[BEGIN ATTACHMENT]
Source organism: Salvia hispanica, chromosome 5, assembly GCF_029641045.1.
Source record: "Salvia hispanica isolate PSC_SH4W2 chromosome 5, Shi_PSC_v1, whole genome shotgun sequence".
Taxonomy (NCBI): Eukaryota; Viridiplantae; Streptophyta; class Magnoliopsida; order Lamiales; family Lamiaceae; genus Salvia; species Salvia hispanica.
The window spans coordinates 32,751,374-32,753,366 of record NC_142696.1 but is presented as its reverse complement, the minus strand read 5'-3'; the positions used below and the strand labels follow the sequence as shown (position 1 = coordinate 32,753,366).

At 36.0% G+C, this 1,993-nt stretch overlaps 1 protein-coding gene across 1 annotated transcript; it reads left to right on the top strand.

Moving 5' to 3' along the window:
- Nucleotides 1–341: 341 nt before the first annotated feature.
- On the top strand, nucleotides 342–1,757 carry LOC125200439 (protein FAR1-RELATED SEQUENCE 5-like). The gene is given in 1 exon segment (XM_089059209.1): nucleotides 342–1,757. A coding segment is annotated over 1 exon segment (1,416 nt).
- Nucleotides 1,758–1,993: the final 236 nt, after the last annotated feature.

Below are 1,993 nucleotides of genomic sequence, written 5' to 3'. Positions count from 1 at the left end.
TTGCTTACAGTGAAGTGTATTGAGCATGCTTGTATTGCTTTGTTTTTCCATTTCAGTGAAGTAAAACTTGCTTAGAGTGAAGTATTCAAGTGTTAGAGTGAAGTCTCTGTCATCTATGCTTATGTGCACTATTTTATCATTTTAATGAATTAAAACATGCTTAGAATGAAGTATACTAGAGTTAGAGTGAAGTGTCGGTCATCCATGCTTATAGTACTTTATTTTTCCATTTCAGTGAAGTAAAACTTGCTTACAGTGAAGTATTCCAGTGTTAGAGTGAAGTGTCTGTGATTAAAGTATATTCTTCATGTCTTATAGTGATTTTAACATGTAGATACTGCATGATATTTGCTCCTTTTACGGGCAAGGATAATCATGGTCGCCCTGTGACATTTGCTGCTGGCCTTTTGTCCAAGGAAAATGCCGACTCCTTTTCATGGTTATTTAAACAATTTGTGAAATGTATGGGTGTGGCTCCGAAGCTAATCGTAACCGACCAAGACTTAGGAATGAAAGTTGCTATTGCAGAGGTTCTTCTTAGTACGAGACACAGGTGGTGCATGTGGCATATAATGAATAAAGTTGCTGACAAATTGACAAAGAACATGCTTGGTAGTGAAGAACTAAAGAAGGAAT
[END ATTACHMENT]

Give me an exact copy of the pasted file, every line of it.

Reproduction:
Source organism: Salvia hispanica, chromosome 5, assembly GCF_029641045.1.
Source record: "Salvia hispanica isolate PSC_SH4W2 chromosome 5, Shi_PSC_v1, whole genome shotgun sequence".
Taxonomy (NCBI): Eukaryota; Viridiplantae; Streptophyta; class Magnoliopsida; order Lamiales; family Lamiaceae; genus Salvia; species Salvia hispanica.
The window spans coordinates 32,751,374-32,753,366 of record NC_142696.1 but is presented as its reverse complement, the minus strand read 5'-3'; the positions used below and the strand labels follow the sequence as shown (position 1 = coordinate 32,753,366).

At 36.0% G+C, this 1,993-nt stretch overlaps 1 protein-coding gene across 1 annotated transcript; it reads left to right on the top strand.

Moving 5' to 3' along the window:
- Nucleotides 1–341: 341 nt before the first annotated feature.
- On the top strand, nucleotides 342–1,757 carry LOC125200439 (protein FAR1-RELATED SEQUENCE 5-like). The gene is given in 1 exon segment (XM_089059209.1): nucleotides 342–1,757. A coding segment is annotated over 1 exon segment (1,416 nt).
- Nucleotides 1,758–1,993: the final 236 nt, after the last annotated feature.

Below are 1,993 nucleotides of genomic sequence, written 5' to 3'. Positions count from 1 at the left end.
TTGCTTACAGTGAAGTGTATTGAGCATGCTTGTATTGCTTTGTTTTTCCATTTCAGTGAAGTAAAACTTGCTTAGAGTGAAGTATTCAAGTGTTAGAGTGAAGTCTCTGTCATCTATGCTTATGTGCACTATTTTATCATTTTAATGAATTAAAACATGCTTAGAATGAAGTATACTAGAGTTAGAGTGAAGTGTCGGTCATCCATGCTTATAGTACTTTATTTTTCCATTTCAGTGAAGTAAAACTTGCTTACAGTGAAGTATTCCAGTGTTAGAGTGAAGTGTCTGTGATTAAAGTATATTCTTCATGTCTTATAGTGATTTTAACATGTAGATACTGCATGATATTTGCTCCTTTTACGGGCAAGGATAATCATGGTCGCCCTGTGACATTTGCTGCTGGCCTTTTGTCCAAGGAAAATGCCGACTCCTTTTCATGGTTATTTAAACAATTTGTGAAATGTATGGGTGTGGCTCCGAAGCTAATCGTAACCGACCAAGACTTAGGAATGAAAGTTGCTATTGCAGAGGTTCTTCTTAGTACGAGACACAGGTGGTGCATGTGGCATATAATGAATAAAGTTGCTGACAAATTGACAAAGAACATGCTTGGTAGTGAAGAACTAAAGAAGGAAT